As it was information relating to the location of World War Two ordnance scattered across the countryside, the Commissioner took the view that the requested information was likely to be information on either ‘factors’ affecting the elements of the environment, on ‘measures’ affecting those factors or directly on the state of the elements themselves.
The Commissioner relied upon written submissions made by National Trust in a previous complaint which had been subsequently settled without determination.
The Commissioner applied Cross v Information Commissioner  AACR 39 and Information Commissioner v Poplar Housing and Community Regeneration Association  UKUT 182 (AAC), in which the Upper Tribunal further interpreted the judgment in Fish Legal CJEU as laying out a dual functional test which requires two distinct conditions to be met in order for an organisation to qualify as a public authority under Regulation 2(2)(c):
- the organisation must have been entrusted, under the legal regime applicable to the organisation, with the performance of services of public interest (in practice this means a specific piece of law must delegate functions to the organisation) and
- the organisation must have been vested with “special powers” for the purpose of performing those services
Supporting the written submission of the National Trust, the Commissioner took the view that the National Trust has not been entrusted, in law, with carrying out services of public interest and therefore it cannot be a public authority for the purposes of the EIR. The Commission considered that this view accorded with ‘the judgment in “Poplar” where the Upper Tribunal, referring to Fish Legal CJEU found that: “The Court’s reference (at para 49) to demonstrates that article 2(2(b) refers to entities which are administrative authorities as established in national law and not to entities which may carry out some of the same functions as are performed by the State but which cannot be regarded as bound by legislation to do so.” [emphasis added]’
However, for completeness, he has went on to consider the second part of the dual functionality test: whether or not the National Trust has been ‘vested with special powers.’ In Fish Legal CJEU, the Court held that a public authority must have: “special powers beyond those which result from the normal rules applicable in relations between persons governed by private law” After having sought the opinion of the European Court of Justice, the Fish Legal case was referred back to the UK courts where it was considered by a three-judge panel of the Upper Tribunal in Fish Legal & Shirley v Information Commissioner and others  UKUT 0052 (AAC) (“Fish Legal UT”). In its ruling, the UT stated that the question to be asked was: “Do the powers give the body an ability that confers on it a practical advantage relative to the rules of private law?” In its original submission, the National Trust argued that it did not have special powers not available under private law. It argued that: “the powers granted are in order to facilitate a duty imposed upon the Trust that restricts the powers private landowners would otherwise have. All the powers granted are all powers which a private landowner would otherwise be able to exercise and cannot be described as ‘special’ being powers that a private landowner could not exercise.” [original emphasis] The Commissioner disagreed that the power to impose byelaws did not provide the National Trust with a practical advantage relative to the rules of private law. Relying upon one of the powers granted to the National Trust in the 1971 Act to make byelaws regulating the “games to be played” on land which it owns, the Commissioner stated that ‘The owner of a private housing development may erect a sign saying “No Ball Games” on an open space that belongs to the development and to which access is not restricted – but if someone disregards that sign, the company can only threaten to bring a civil tort for trespass. What the company cannot do is take out a criminal prosecution. Through its power to make byelaws, the National Trust is permitted (at least in theory) to initiate a criminal prosecution.’ As a result, the Commissioner found that the National Trust did possess special powers. However in the light of his earlier finding he held that the National Trust was not a public authority.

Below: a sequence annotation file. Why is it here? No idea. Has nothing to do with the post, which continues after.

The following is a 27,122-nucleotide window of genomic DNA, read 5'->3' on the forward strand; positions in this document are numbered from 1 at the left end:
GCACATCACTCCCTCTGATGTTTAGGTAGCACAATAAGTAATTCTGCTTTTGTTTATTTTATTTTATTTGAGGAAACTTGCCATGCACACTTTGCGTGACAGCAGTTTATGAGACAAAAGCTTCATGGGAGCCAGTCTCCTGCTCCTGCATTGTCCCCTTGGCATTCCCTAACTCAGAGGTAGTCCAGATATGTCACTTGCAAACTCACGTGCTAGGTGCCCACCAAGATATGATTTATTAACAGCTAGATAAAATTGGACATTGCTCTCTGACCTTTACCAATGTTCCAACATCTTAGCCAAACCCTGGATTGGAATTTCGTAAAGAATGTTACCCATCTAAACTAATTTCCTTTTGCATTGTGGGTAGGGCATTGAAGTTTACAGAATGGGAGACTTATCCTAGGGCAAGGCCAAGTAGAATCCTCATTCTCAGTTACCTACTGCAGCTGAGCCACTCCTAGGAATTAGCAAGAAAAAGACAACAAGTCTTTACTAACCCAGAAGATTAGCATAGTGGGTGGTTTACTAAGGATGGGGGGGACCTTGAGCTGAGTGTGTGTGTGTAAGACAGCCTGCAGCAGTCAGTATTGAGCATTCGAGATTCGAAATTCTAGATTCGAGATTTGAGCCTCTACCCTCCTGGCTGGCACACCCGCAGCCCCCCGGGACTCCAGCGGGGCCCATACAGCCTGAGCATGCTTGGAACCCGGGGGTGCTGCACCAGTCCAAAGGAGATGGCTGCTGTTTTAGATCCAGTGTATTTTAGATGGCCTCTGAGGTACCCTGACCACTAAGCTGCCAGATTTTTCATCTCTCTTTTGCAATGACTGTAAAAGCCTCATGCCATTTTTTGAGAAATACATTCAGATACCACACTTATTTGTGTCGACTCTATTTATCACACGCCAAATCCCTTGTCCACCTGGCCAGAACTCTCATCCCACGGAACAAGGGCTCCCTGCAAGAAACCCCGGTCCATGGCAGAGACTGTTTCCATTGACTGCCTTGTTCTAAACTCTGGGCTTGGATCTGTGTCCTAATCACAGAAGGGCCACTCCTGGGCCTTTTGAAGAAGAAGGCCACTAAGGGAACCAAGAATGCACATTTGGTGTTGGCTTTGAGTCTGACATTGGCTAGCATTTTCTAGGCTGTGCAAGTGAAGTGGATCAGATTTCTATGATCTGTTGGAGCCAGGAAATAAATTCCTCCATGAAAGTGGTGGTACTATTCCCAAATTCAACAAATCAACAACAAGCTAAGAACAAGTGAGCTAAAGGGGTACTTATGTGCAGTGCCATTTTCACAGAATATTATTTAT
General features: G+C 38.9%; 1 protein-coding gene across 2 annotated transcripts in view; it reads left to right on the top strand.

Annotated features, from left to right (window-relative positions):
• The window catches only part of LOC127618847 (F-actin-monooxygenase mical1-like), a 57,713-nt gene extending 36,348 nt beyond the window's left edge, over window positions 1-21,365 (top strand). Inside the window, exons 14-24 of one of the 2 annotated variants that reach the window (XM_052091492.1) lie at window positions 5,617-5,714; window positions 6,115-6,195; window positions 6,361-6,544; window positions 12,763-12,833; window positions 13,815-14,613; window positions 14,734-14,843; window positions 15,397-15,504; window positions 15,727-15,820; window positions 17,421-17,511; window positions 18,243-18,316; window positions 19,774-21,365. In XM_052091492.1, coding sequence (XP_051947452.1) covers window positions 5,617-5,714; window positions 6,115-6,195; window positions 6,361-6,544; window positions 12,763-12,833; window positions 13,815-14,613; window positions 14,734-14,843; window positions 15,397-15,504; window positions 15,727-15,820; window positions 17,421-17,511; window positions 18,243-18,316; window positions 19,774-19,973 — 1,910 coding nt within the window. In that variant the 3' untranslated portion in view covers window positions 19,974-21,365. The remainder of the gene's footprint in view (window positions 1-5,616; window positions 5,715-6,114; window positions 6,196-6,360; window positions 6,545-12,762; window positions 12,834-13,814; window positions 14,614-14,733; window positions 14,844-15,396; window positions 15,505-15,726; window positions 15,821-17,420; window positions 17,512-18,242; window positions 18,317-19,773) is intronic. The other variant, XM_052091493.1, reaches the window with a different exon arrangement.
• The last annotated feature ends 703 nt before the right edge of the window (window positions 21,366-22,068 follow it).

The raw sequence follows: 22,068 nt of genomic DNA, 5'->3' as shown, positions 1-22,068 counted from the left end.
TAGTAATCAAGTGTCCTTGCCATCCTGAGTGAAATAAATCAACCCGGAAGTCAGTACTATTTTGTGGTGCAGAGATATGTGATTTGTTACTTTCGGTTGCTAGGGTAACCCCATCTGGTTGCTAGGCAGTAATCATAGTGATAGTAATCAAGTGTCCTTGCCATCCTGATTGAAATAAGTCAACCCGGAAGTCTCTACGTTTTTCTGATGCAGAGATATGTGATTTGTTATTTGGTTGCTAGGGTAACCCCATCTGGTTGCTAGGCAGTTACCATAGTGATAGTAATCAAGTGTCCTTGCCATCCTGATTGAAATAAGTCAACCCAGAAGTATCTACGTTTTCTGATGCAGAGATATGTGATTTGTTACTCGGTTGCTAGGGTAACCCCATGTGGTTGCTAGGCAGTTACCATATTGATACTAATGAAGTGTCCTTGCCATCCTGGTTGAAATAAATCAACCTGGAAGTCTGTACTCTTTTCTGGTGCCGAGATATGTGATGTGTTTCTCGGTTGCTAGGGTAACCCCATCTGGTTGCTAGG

Gregory Jones QC (instructed by Sam Carlisle, Senior lawyer at National Trust) acted for the National Trust in submitting the written legal submissions.